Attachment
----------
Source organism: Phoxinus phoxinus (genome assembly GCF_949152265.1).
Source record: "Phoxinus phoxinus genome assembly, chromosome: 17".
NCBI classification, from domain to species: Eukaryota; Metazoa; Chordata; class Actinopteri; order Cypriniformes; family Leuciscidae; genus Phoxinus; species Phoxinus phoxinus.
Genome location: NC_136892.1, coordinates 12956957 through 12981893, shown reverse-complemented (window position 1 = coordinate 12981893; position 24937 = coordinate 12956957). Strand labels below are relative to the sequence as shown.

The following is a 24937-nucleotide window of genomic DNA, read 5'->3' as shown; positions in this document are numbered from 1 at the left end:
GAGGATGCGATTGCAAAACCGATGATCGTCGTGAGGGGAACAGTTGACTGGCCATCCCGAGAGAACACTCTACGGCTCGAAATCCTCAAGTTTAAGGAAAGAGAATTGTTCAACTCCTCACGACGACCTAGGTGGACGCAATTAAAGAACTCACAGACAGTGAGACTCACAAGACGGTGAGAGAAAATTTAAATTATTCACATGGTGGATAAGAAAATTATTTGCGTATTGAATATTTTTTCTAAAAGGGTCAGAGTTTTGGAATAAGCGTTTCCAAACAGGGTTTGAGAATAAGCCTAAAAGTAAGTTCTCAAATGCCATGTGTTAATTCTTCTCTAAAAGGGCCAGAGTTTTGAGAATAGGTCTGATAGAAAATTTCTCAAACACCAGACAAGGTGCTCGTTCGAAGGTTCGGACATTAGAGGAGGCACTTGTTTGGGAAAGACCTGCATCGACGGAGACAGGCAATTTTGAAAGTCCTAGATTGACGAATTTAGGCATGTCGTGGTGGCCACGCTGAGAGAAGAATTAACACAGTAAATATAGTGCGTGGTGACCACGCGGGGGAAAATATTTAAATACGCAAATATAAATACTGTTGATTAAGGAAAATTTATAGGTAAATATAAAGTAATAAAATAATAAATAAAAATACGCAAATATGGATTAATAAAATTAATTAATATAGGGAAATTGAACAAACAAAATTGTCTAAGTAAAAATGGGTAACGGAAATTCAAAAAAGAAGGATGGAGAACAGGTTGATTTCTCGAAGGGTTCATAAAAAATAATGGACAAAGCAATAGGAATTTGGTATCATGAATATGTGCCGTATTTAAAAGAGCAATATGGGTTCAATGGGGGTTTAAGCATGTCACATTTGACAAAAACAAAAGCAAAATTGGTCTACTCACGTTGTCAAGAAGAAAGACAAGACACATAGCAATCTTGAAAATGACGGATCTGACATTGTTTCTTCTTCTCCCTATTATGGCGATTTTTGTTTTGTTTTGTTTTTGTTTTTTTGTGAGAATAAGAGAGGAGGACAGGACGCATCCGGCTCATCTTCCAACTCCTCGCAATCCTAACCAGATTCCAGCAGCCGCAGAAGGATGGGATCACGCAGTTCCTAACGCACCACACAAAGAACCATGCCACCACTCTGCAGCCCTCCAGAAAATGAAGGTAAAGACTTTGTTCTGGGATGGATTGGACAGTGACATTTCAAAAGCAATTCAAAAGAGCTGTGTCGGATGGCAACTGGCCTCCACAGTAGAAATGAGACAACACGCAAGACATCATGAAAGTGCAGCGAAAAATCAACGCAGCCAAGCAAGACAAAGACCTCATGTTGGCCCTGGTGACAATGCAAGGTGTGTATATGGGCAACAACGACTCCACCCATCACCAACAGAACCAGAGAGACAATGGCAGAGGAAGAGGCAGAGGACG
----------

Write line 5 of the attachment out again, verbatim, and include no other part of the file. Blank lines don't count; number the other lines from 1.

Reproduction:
The following is a 24937-nucleotide window of genomic DNA, read 5'->3' as shown; positions in this document are numbered from 1 at the left end: